Category Archives: Best Practices

The Weakest Link: How Chained Dependencies Impact System Risk

When assessing system risk scenarios it is very easy to overlook “chained” dependencies.  We are trained to look at risk at a “node” level asking “how likely is this one thing to fail.”  But system risk is far more complicated than that.

In most systems there are some components that rely on other components. The most common place that we look at this is in the design of storage for servers, but it occurs in any system design.  Another good example is how web applications need both application hosts and database hosts in order to function.

It is easiest to explain chained dependencies with an example.  We will look at a standard virtualization design with SAN storage to understand where failure domain boundaries exist and where chained dependencies exist and what role redundancy plays in system level risk mitigation.

In a standard SAN (storage area network) design for virtualization you have virtualization hosts (which we will call the “servers” for simplicity), SAN switches (switches dedicated for the storage network) and the disk arrays themselves.  Each of these three “layers” is dependent on the others for the system, as a whole, to function.  If we had the simplest possible set with one server, one switch and one disk array we very clearly have three devices representing three distinct points of failure.  Any one of the three failing causes the entire system to fail.  No one piece is useful on its own.  This is a chained dependency and the chain is only as strong as its weakest link.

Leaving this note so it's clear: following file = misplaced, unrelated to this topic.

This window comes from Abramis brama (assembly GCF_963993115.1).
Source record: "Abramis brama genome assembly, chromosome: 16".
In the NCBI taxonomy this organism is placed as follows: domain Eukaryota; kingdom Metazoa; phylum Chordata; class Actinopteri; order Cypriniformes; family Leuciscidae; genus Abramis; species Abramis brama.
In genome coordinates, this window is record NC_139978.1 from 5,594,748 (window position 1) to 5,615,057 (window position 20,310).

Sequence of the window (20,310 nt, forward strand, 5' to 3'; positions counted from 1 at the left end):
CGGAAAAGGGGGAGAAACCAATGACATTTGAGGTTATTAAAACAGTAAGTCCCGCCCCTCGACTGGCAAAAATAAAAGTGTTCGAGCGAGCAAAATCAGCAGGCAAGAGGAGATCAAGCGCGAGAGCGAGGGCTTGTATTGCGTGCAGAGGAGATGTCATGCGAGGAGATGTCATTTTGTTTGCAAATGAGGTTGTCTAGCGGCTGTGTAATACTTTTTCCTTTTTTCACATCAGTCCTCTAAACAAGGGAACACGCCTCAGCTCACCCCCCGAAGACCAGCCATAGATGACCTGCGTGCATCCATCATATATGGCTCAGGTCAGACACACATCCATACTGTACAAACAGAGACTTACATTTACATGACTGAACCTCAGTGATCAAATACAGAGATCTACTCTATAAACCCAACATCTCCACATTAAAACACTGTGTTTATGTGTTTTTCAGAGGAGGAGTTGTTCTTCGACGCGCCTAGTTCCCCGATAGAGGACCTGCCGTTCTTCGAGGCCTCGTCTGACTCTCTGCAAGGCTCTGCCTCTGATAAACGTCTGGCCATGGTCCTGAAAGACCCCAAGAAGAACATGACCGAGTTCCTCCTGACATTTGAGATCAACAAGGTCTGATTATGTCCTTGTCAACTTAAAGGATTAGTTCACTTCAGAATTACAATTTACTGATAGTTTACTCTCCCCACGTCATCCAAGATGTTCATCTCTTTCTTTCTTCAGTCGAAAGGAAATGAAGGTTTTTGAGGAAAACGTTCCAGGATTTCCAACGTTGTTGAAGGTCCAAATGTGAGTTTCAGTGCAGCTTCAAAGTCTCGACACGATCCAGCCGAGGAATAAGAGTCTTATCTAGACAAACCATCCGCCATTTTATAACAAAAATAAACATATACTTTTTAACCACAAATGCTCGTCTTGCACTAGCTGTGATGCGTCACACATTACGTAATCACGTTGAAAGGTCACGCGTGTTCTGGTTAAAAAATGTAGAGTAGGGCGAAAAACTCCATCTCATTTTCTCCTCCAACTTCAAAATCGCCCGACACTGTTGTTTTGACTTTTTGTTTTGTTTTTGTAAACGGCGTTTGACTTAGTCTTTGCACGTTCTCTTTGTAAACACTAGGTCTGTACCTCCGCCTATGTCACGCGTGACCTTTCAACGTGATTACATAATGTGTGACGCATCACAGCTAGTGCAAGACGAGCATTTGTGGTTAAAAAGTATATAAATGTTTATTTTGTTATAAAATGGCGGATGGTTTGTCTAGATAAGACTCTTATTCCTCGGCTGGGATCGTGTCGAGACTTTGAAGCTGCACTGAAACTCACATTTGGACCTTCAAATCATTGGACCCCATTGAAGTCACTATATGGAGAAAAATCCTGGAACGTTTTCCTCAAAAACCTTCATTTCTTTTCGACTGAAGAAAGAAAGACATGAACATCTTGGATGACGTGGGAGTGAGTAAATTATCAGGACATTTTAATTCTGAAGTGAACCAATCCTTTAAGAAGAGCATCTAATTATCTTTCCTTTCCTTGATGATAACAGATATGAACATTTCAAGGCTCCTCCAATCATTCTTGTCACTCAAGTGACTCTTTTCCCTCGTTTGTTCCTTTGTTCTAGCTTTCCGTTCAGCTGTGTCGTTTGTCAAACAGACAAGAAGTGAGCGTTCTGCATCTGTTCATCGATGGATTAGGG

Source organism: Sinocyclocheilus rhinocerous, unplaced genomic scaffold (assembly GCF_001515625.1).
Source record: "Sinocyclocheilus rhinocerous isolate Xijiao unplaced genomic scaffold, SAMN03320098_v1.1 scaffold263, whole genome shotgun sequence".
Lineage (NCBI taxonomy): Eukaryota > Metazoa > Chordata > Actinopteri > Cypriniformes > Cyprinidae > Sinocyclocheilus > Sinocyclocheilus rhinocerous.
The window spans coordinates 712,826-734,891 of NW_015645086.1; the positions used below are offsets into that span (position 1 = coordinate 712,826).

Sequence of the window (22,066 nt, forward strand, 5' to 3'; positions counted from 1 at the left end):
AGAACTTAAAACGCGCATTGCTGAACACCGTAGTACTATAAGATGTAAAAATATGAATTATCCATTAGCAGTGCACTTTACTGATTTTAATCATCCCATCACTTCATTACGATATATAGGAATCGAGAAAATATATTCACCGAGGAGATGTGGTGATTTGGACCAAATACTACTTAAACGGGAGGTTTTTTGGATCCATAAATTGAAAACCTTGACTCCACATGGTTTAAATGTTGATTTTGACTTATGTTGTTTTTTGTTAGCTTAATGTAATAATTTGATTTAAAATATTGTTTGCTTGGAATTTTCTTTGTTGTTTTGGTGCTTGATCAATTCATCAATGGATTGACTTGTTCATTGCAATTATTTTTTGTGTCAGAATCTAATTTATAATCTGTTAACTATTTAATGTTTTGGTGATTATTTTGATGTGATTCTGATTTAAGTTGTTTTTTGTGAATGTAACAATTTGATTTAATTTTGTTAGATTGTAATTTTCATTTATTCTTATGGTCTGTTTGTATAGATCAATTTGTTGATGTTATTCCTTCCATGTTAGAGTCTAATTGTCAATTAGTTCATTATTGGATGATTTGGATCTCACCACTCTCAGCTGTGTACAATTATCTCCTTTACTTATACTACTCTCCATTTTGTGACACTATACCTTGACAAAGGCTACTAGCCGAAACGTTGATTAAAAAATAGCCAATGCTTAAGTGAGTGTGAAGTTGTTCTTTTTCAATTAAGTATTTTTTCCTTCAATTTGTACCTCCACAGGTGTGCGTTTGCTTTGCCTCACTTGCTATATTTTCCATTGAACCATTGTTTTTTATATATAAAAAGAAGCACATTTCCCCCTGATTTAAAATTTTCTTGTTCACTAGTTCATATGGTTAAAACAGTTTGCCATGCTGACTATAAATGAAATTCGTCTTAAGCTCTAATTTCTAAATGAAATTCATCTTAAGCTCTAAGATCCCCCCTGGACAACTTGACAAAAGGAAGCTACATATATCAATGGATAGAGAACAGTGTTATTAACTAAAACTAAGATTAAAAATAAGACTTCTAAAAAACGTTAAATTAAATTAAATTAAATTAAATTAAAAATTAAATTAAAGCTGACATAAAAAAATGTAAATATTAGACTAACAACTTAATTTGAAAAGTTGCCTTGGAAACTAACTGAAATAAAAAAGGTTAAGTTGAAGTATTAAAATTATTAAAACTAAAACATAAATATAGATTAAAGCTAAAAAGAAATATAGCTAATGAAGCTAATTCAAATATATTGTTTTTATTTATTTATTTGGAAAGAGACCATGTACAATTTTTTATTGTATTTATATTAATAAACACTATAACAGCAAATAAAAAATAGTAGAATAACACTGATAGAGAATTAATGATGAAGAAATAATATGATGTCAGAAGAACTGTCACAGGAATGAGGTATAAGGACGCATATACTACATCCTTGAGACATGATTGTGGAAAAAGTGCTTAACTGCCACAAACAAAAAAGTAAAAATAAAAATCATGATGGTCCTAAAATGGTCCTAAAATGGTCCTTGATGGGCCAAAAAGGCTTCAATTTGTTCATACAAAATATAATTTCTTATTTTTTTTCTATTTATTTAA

In our simplistic example, each device represents a failure domain.  We can mitigate risk by improving the reliability of each domain.  We can add a second server and implement a virtulization layer high availability or fault tolerance strategy to reduce the risk of server failure.  This improves the reliability of one failure domain but leaves two untouched and just as risky as they were before.  We can then address the switching layer by adding a redundant switch and configuring a multi-pathing strategy to handle the loss of a single switching path reducing the risk at that layer.  Now two failure domains have been addressed.  Finally we have to address the storage failure domain which is done, similarly, by adding redundancy through a second disk array that is mirrored to the first and able to failover transparently in the event of a failure.

Now that we have beefed up our system, we still have three failure domains in a dependency chain.  What we have done is made each “link” in the chain, each failure domain, extra resilient on its own.  But the chain still exists.  This means that the system, as a whole, is far less reliable than any single failure domain within the chain is alone.  We have made something far better than where we started, but we still have many failure domains.  These risks add up.

What is difficult in determining overall risk is that we must assess the risk of each item, then determine the new risk after mitigation (through the addition of redundancy) and then find the cumulative risk of each of the failure domains together in a chain to determine the total risk of the entire system.  It is extremely difficult to determine the risk within each failure domain as the manner of risk mitigation plays a significant role.  For example a cluster of storage disk arrays that fails over too slowly may result in an overall system failure even when the storage cluster itself appears to have worked properly.  Even defining a clear failure can therefore be challenging.